Parable # 35: Sometimes Everything Goes Wrong

    A Parable by Donald Lee

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    (This week is the 38th installment of the book, “The Band Director’s Lessons About Life”, which TCRN is publishing as a series during 2020. This week, band director and spiritual author Donald Lee relates a parable about learning from our mistakes, learning to choose differently next time. For a complete listing of previous episodes in this series, click here.)

    Mistakes are part of the dues one pays for a full life.

    SOPHIA LOREN(Twentieth-century Italian actress and singer)

    “Where are Carter and Angelo? Has anybody seen them?” I asked in a panic. Everyone looked around, shrugged, and shook their heads.

    We were about to leave for the local seniors’ home to play a Christmas concert, and two of my players were missing. Everyone else had showed up in the band room at lunchtime, as instructed. Most had their uniforms on. As usual, there were a few “out to lunch” students who said, “Uniform? Were we supposed to wear our uniform?”

    “We always wear our uniforms for concerts.” The number of times I’ve said that is on the same order of magnitude as the number of galaxies in the universe.

    I asked the secretary to page Carter and Angelo. Everyone else loaded themselves and their instruments onto the bus for the short trip. Carter rushed up, a bit out of breath.

    “I was already on my way when I heard the announcement.”

    Angelo, on the other hand, was nowhere to be found. I was curious to see how this was going to unfold, since Angelo’s mother worked at the seniors’ home we were going to. There’d be no hiding this one from your parents.

    When we arrived there, Scarlett (Angelo’s mom) helped us set up the chairs and music stands.

    “I don’t know where Angelo is,” I told Scarlett. “He didn’t show up, and he didn’t come when paged.” That’s all I needed to say. In this day of cell phones, a teenager is never far from his mother’s reach. The situation quickly became clear.

    Instead of coming to the band room with his lunch, Angelo had gone with a friend to Tim Horton’s for lunch. It’s on the other side of the river. There was a big construction project on the bridge, and traffic had recently been rerouted to a portion of the new road. Since the detour was new and confusing to drivers, there had been a couple accidents, and the police were keeping a close eye on it. Angelo and his friend didn’t have time to go to Timmie’s and back, so they may have been rushing—through a construction zone—closely watched by the police. Bad idea.

    You may have guessed it. Angelo’s friend was, indeed, stopped by the police. If you’ve ever been in this situation, you know that the police are never in a hurry. They may have gone even slower just to make a couple of teenaged boys speeding through a construction zone sweat as long as possible.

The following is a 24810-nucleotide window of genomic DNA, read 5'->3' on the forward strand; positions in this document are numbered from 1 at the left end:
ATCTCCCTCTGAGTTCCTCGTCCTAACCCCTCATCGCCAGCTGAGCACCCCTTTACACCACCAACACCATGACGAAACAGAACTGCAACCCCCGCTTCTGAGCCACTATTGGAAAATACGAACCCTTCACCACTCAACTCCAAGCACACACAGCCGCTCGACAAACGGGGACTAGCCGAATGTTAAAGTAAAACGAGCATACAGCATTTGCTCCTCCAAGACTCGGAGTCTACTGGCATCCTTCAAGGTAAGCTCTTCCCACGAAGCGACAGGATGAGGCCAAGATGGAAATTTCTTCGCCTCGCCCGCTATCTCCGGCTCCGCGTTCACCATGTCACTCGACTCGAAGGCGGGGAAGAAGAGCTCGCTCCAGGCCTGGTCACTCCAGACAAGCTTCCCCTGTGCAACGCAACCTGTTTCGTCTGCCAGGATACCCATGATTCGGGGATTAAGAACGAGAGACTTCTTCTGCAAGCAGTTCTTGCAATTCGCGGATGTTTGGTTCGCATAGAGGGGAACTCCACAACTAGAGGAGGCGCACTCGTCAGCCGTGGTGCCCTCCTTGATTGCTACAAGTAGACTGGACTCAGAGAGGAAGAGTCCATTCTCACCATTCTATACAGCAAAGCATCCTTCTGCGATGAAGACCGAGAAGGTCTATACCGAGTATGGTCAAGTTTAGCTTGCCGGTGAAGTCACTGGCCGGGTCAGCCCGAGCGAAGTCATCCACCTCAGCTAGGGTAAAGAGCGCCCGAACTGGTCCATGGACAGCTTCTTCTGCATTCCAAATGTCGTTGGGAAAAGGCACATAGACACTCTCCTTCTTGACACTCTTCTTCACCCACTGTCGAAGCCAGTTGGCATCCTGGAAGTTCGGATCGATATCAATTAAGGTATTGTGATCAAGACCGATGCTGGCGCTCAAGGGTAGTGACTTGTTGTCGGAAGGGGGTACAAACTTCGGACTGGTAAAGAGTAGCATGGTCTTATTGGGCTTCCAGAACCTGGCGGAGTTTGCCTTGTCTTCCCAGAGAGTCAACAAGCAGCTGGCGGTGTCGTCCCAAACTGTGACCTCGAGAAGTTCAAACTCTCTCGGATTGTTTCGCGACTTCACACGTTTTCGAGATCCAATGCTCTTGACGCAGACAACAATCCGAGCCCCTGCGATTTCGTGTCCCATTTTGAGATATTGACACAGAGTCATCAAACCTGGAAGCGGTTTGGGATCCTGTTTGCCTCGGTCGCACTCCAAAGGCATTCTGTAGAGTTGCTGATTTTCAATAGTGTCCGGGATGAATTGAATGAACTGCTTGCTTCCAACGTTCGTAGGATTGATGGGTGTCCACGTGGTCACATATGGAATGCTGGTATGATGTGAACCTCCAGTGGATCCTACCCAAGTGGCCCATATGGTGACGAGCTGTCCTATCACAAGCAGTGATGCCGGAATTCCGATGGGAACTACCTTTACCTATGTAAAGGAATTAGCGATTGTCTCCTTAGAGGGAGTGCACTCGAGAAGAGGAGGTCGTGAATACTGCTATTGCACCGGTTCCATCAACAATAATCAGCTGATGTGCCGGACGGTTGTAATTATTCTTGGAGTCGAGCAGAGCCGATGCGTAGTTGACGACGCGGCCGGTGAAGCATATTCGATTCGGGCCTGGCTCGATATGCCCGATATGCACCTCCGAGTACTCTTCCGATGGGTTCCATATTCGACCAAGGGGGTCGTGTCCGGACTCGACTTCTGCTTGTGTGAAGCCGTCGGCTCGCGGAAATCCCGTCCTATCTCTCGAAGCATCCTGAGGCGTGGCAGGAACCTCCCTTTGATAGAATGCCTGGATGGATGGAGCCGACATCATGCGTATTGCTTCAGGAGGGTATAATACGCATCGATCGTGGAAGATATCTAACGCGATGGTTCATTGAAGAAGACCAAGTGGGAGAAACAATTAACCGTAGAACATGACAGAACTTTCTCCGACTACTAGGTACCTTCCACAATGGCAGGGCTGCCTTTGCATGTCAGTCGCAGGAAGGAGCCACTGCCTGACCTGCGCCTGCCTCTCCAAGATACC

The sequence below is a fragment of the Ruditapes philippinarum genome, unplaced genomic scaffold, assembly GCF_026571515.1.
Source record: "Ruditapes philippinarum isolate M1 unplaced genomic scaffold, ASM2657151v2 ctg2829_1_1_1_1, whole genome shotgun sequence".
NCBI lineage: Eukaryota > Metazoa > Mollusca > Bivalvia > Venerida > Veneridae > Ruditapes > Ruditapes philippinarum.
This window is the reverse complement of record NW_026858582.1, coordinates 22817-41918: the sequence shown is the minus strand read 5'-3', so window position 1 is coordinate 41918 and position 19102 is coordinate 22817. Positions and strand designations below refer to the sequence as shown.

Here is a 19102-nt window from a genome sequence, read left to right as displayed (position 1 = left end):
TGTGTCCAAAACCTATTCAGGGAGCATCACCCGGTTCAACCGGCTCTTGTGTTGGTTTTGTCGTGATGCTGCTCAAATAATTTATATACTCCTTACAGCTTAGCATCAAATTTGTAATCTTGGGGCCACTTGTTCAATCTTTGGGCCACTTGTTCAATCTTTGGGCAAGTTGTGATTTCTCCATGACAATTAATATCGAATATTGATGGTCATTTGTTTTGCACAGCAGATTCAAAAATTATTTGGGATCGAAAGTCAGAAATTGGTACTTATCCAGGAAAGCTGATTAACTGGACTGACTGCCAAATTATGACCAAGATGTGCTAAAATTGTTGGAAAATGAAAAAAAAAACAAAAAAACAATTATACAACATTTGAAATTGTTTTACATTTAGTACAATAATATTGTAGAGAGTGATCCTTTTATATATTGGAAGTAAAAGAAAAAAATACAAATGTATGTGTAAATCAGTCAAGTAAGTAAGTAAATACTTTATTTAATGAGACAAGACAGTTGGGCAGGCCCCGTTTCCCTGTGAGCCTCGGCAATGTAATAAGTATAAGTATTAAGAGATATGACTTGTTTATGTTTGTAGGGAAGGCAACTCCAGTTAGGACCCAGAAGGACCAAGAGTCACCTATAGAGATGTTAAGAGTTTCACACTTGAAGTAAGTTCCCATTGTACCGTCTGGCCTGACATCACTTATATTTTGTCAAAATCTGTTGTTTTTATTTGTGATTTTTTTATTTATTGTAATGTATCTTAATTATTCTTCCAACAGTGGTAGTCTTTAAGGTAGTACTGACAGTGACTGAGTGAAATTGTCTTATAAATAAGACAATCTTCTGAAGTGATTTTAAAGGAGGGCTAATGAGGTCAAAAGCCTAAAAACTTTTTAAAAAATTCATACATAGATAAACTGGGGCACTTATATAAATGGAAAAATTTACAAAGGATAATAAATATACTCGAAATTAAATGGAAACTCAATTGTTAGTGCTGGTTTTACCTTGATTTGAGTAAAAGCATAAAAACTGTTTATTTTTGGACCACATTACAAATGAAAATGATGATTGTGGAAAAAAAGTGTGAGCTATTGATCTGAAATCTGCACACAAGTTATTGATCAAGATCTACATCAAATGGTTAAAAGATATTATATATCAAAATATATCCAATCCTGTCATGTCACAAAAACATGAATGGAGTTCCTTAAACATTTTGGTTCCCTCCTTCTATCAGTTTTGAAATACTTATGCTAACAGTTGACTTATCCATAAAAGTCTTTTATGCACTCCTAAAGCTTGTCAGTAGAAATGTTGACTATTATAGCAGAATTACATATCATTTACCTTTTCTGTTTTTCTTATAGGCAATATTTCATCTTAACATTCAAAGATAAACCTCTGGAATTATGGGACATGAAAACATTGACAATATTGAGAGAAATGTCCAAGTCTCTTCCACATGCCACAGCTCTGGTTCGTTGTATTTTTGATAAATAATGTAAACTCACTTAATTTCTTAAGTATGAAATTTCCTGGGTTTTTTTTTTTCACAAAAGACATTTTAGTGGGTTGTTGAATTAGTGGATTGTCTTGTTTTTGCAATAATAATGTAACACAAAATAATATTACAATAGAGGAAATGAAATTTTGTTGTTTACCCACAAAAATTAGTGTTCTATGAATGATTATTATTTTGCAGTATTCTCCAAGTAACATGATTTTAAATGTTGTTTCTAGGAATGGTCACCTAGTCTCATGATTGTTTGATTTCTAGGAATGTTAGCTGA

Angelo never did make it to our concert. Afterward, I jokingly said to Scarlett, “So, is Angelo in jail?”

    “He will be!” was Scarlett’s angry response.

    It’s funny now, but it wasn’t funny at Angelo’s house that evening. We hate to see teenagers make (what we think are) easily avoidable mistakes, but it’s part of the curriculum in the school of life. Some days everything goes wrong. We struggle through and learn to make different choices next time.


    Wouldn’t it be great if we really could learn from the mistakes of others and not have to make every stupid mistake in the book and mess up our lives in the process? We make mistakes and, in various ways, get stopped by life’s “police.” We sweat and fret. Our mistakes cost us time and money and maybe cause injury to ourselves or others. Education in the school of hard knocks is tough. But that’s how life works. We have to make the mistakes and struggle with the consequences because we become better people in the process. To move forward on our spiritual path, we want to learn at least two important lessons from our screwups.

    Firstly, they are our screwups. Just like Angelo created his own problems through his choices, so do we. Our “problems,” if we choose to perceive them as such, are the natural consequences of our actions. It’s easy to see the choice-consequence relationship with Angelo. It’s not so easy to see it in our own lives. We prefer to blame others or fate—anything outside ourselves. But just like growing up is learning to take responsibility for our actions, spiritual maturity is learning to see that we create our own experience.

    Secondly, don’t do that again. We created our experience through our own thoughts, words, and actions. We have to think, speak, and act differently in order to experience different results. It’s as if we are tripping over exposed roots on this wild spiritual path in life. We will keep tripping over them until we learn to deal with them. Maybe step a bit higher next time? What does “higher” mean with the spiritual tripping hazards in your life?

    Sometimes everything goes wrong. We have to pick ourselves up, dust ourselves off, and make different choices. If we don’t learn, we’ll do it all again another day.

    We create our own problems, and only we can solve them—by making different choices that align with our highest and best self.

    Donald Lee is a spiritual author and speaker. This article is part of a weekly series for 2020 in which TCRN is publishing his inspirational book, The Band Director’s Lessons About Life: Volume 1 – 50 Parables on Life’s Performance Cycle, in serial form – one parable per week. You can learn more about the author at his website:, or order a copy of his complete book on Amazon, or get his free mini eBook and sign up for his weekly blog. Follow Donald on Facebook

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